There is no doubt that there are serious issues regarding the role of certain multinational companies in Africa. I would like to acknowledge the work done by Irish NGOs. For example, Christian Aid, which has made tax justice one of its main campaigns, has conservatively estimated that developing countries lose $160 billion every year through unscrupulous multinationals that do not meet their tax obligations. It has worked out that for every €10 given in aid, €15 is lost through tax-dodging. A major emphasis must be placed on profit-shifting and tax-dodging by multinationals. Let us face it; every multinational, no matter where it is from, is out to make a profit.
I wish to comment on labour and workers' rights. We have all heard horrific stories of workers being abused, particularly in African mines. I am sure that abuse also happens elsewhere. Labour rights must be built into trade agreements. I would like to get a response on those two points.
Mr. Paddy Maguinness:
TradeMark East Africa got its money from large donors driven by the British Government, which wants to help integrate the economies of east Africa. Other donors have also come on board. TradeMark East Africa has amassed a significant pool of money. If one looks underneath its skin one can see that it is managed by KPMG. There is a trend for large donors to move away from NGOs and international organisations and towards the private sector for possible solutions. TradeMark East Africa works hand in glove with the State. It operates inside the revenue authorities and assists with revenue collection and custom duties. It has a good philosophy, which is worth examining. It focuses on capacity-building by the state but is motivated by profit. It sort of says, "If you do this right, you will get money into your exchequer and be able to pay for services." That is the mentality that TradeMark East Africa has adopted in order to deal with problems. That is its thrust.
Education is key. We have a lot of knowledge on education and have many links with different places. We work with the food technology section at Makerere University in Kampala. Truthfully, it is not even close to where Teagasc and Traidlinks are here. Members will have read the note at the end of my submission. We need structural links at that level but it is not just Traidlinks that should be trying to achieve this. Teagasc and Bord Bia should talk to their counterparts in these countries. That is what I mean by strategic engagement, and Traidlinks has done its bit.
A person from the Uganda Export Promotion Board and one from the Uganda Investment Authority attended a course by International Development Ireland, IDI, on exporting. The IDI is an IDA spin-off. It is a private consultancy company and runs courses on exporting for developing countries. The Irish embassy in Kampala city said it would fund the attendance of one person if we could fund the other person, and that is what we did. To me, such courses are only dealing with the tip of the iceberg, and we need a much more structured approach. We need deliberations to flesh these strategies out. It is fine to include it in the White Paper, which can act as the skeleton, but we must put meat on the bones.
We have a link with the Smurfit Business School. Professor Damien McLoughlin, head of international marketing at Smurfit Business School, designed our market link programme with us and provided guidance on how to build the programme. The school helped us develop the programme and is still open to helping us. Irish institutions have shown great goodwill towards these initiatives.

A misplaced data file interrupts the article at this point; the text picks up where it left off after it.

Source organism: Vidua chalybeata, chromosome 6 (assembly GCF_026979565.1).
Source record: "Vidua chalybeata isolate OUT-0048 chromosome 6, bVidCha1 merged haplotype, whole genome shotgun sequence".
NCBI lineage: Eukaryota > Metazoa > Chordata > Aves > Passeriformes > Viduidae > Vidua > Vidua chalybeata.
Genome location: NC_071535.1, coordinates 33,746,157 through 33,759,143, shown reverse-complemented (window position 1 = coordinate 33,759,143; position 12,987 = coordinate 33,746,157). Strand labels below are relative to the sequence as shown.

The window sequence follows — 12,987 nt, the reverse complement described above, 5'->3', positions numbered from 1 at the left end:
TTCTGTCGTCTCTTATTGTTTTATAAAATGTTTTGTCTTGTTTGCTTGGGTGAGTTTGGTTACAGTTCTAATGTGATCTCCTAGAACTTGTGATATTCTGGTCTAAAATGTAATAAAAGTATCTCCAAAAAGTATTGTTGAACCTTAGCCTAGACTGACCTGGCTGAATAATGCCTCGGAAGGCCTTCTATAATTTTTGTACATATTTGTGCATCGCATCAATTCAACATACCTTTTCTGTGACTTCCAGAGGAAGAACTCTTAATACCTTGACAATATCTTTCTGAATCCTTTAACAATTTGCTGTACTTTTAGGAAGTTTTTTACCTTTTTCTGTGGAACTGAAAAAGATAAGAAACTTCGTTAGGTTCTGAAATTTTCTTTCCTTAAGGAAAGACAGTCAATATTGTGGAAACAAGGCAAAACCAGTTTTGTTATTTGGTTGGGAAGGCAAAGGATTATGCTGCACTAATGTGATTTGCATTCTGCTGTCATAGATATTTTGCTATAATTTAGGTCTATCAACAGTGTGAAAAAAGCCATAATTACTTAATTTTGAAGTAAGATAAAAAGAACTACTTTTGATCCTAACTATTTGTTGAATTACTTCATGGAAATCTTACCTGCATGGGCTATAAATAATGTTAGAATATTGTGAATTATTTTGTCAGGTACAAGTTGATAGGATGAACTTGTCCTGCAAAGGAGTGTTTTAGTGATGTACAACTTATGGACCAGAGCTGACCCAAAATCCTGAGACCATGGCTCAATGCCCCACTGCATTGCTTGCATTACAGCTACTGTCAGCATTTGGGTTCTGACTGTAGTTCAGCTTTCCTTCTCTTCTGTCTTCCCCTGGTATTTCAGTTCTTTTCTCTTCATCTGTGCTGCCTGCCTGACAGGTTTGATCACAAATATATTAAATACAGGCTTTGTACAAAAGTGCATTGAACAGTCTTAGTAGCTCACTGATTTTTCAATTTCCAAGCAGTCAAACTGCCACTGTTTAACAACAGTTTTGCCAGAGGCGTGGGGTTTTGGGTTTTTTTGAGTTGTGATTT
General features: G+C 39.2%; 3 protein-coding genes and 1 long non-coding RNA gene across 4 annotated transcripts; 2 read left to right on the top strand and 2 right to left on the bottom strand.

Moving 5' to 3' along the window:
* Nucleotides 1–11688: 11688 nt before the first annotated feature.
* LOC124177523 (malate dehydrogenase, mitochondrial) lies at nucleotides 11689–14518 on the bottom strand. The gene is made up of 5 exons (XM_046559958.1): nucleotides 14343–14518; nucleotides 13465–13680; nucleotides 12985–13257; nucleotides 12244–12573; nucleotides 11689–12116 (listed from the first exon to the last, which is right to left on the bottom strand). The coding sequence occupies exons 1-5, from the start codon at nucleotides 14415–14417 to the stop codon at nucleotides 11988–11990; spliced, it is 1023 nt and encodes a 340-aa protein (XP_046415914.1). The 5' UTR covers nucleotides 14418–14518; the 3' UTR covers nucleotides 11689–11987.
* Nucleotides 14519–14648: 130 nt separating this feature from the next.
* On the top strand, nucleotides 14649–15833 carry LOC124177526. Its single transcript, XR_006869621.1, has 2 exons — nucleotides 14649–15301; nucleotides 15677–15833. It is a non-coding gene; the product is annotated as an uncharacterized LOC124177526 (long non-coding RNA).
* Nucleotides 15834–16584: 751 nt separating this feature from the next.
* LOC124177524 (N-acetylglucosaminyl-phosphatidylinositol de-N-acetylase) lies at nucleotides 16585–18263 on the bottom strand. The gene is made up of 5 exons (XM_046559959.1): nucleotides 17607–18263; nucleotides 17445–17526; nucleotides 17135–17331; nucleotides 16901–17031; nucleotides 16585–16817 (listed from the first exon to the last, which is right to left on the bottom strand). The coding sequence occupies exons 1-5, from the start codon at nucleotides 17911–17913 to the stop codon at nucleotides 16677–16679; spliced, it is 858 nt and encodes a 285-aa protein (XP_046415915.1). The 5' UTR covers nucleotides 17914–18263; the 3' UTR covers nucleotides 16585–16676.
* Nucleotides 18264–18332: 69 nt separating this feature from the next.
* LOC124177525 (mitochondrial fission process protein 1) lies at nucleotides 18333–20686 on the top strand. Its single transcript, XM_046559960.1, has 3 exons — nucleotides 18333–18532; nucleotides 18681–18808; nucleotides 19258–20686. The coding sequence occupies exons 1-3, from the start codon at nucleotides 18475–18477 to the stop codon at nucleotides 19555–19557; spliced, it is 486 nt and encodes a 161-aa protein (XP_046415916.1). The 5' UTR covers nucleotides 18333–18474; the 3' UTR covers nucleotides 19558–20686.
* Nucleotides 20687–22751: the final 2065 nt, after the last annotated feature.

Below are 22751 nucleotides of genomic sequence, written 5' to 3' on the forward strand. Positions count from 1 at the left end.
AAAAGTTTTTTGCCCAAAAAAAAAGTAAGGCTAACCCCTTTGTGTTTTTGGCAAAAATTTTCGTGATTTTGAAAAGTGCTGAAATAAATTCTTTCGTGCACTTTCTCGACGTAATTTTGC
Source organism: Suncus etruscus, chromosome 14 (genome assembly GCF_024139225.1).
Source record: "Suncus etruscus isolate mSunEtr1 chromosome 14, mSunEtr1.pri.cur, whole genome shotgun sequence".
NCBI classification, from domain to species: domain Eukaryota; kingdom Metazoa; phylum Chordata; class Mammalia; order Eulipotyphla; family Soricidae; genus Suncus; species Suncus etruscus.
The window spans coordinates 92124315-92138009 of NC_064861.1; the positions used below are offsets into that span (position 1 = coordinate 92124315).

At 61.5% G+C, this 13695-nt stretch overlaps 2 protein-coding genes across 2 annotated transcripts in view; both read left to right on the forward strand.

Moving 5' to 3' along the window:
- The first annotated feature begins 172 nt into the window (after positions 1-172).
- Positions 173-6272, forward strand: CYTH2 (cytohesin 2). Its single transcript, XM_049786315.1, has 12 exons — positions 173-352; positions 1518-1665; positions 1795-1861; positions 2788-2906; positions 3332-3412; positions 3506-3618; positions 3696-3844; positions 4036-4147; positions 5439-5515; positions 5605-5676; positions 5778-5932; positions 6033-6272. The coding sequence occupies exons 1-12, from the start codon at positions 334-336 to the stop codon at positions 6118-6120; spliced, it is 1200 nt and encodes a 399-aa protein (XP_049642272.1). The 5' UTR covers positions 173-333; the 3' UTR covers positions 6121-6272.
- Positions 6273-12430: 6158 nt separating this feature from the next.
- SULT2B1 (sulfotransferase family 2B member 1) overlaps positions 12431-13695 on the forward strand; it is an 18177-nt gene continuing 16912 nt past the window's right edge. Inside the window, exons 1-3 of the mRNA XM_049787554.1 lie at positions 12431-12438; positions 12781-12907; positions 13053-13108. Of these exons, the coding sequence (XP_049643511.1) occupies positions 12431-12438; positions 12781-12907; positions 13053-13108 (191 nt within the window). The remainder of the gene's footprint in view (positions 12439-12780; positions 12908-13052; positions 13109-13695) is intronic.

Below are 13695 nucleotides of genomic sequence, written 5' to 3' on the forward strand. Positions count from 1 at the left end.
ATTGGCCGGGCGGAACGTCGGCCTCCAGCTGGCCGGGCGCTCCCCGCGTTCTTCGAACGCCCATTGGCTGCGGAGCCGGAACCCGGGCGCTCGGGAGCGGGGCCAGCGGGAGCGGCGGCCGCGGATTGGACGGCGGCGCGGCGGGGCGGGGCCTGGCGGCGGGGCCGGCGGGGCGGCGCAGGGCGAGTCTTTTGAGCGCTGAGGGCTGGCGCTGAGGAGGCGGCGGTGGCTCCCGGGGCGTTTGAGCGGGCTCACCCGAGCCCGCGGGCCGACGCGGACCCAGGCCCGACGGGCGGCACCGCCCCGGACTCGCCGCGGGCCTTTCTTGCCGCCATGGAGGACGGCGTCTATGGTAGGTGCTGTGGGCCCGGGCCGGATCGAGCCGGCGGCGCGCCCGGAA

Smurfit has helped us to develop that and are still open to it. I must acknowledge the goodwill of institutions in Ireland towards these kinds of initiative. They bend over backwards to help. We have had many Irish private sector companies come to look at what we are doing and they have all paid their own way. We pay nothing. They pay their air fares, hotel bills and everything else. Someone from one company alone has spent perhaps €50,000 on travel to Uganda to go down and help. He has no significant business interest there but feels he has a great deal of knowledge to impart. Knowledge is key. As set out in my recommendations, a new Africa agricultural alliance network is trying to get off the ground in Dublin. It is being spearheaded by Self Help Africa, a very interesting NGO in Ireland. It is trying to create a knowledge-sharing network.
The issue of oil and gas industries was raised. I have had a long career in development having worked for Concern for almost 30 years and have quite a sceptical view of extractive industries myself. Their track record in Africa has been very spotty to say the least. Traidlinks spent the first six months dealing with the corporate social responsibility staff in Tullow Oil and we indicated that we wanted to move away from that. We do not want this to be a charitable engagement. We look at this simply as a core business issue. The company is operating in a landlocked country and if it wishes to export billions of barrels of oil, it must build a pipeline across some of the most inhospitable territory in Africa. That may be from Uganda to Mombasa, or whichever port is decided on. Forget about philanthropy; this is about business interest. Is it cheaper to buy a banana from the local corner shop or to import it from Brazil? I spoke to a brewing company in Kampala which spent $15,000 to fly a welder from South Africa to fix a pipe. It took him an hour. No one locally had a certificate from Lloyds to carry out the weld. It is a practical issue. Investing in the vocational training of Africans is not only the right thing to do, it is the smart thing to do. One would be stupid to do otherwise. One thing I have noted about the oil companies is that they are not stupid.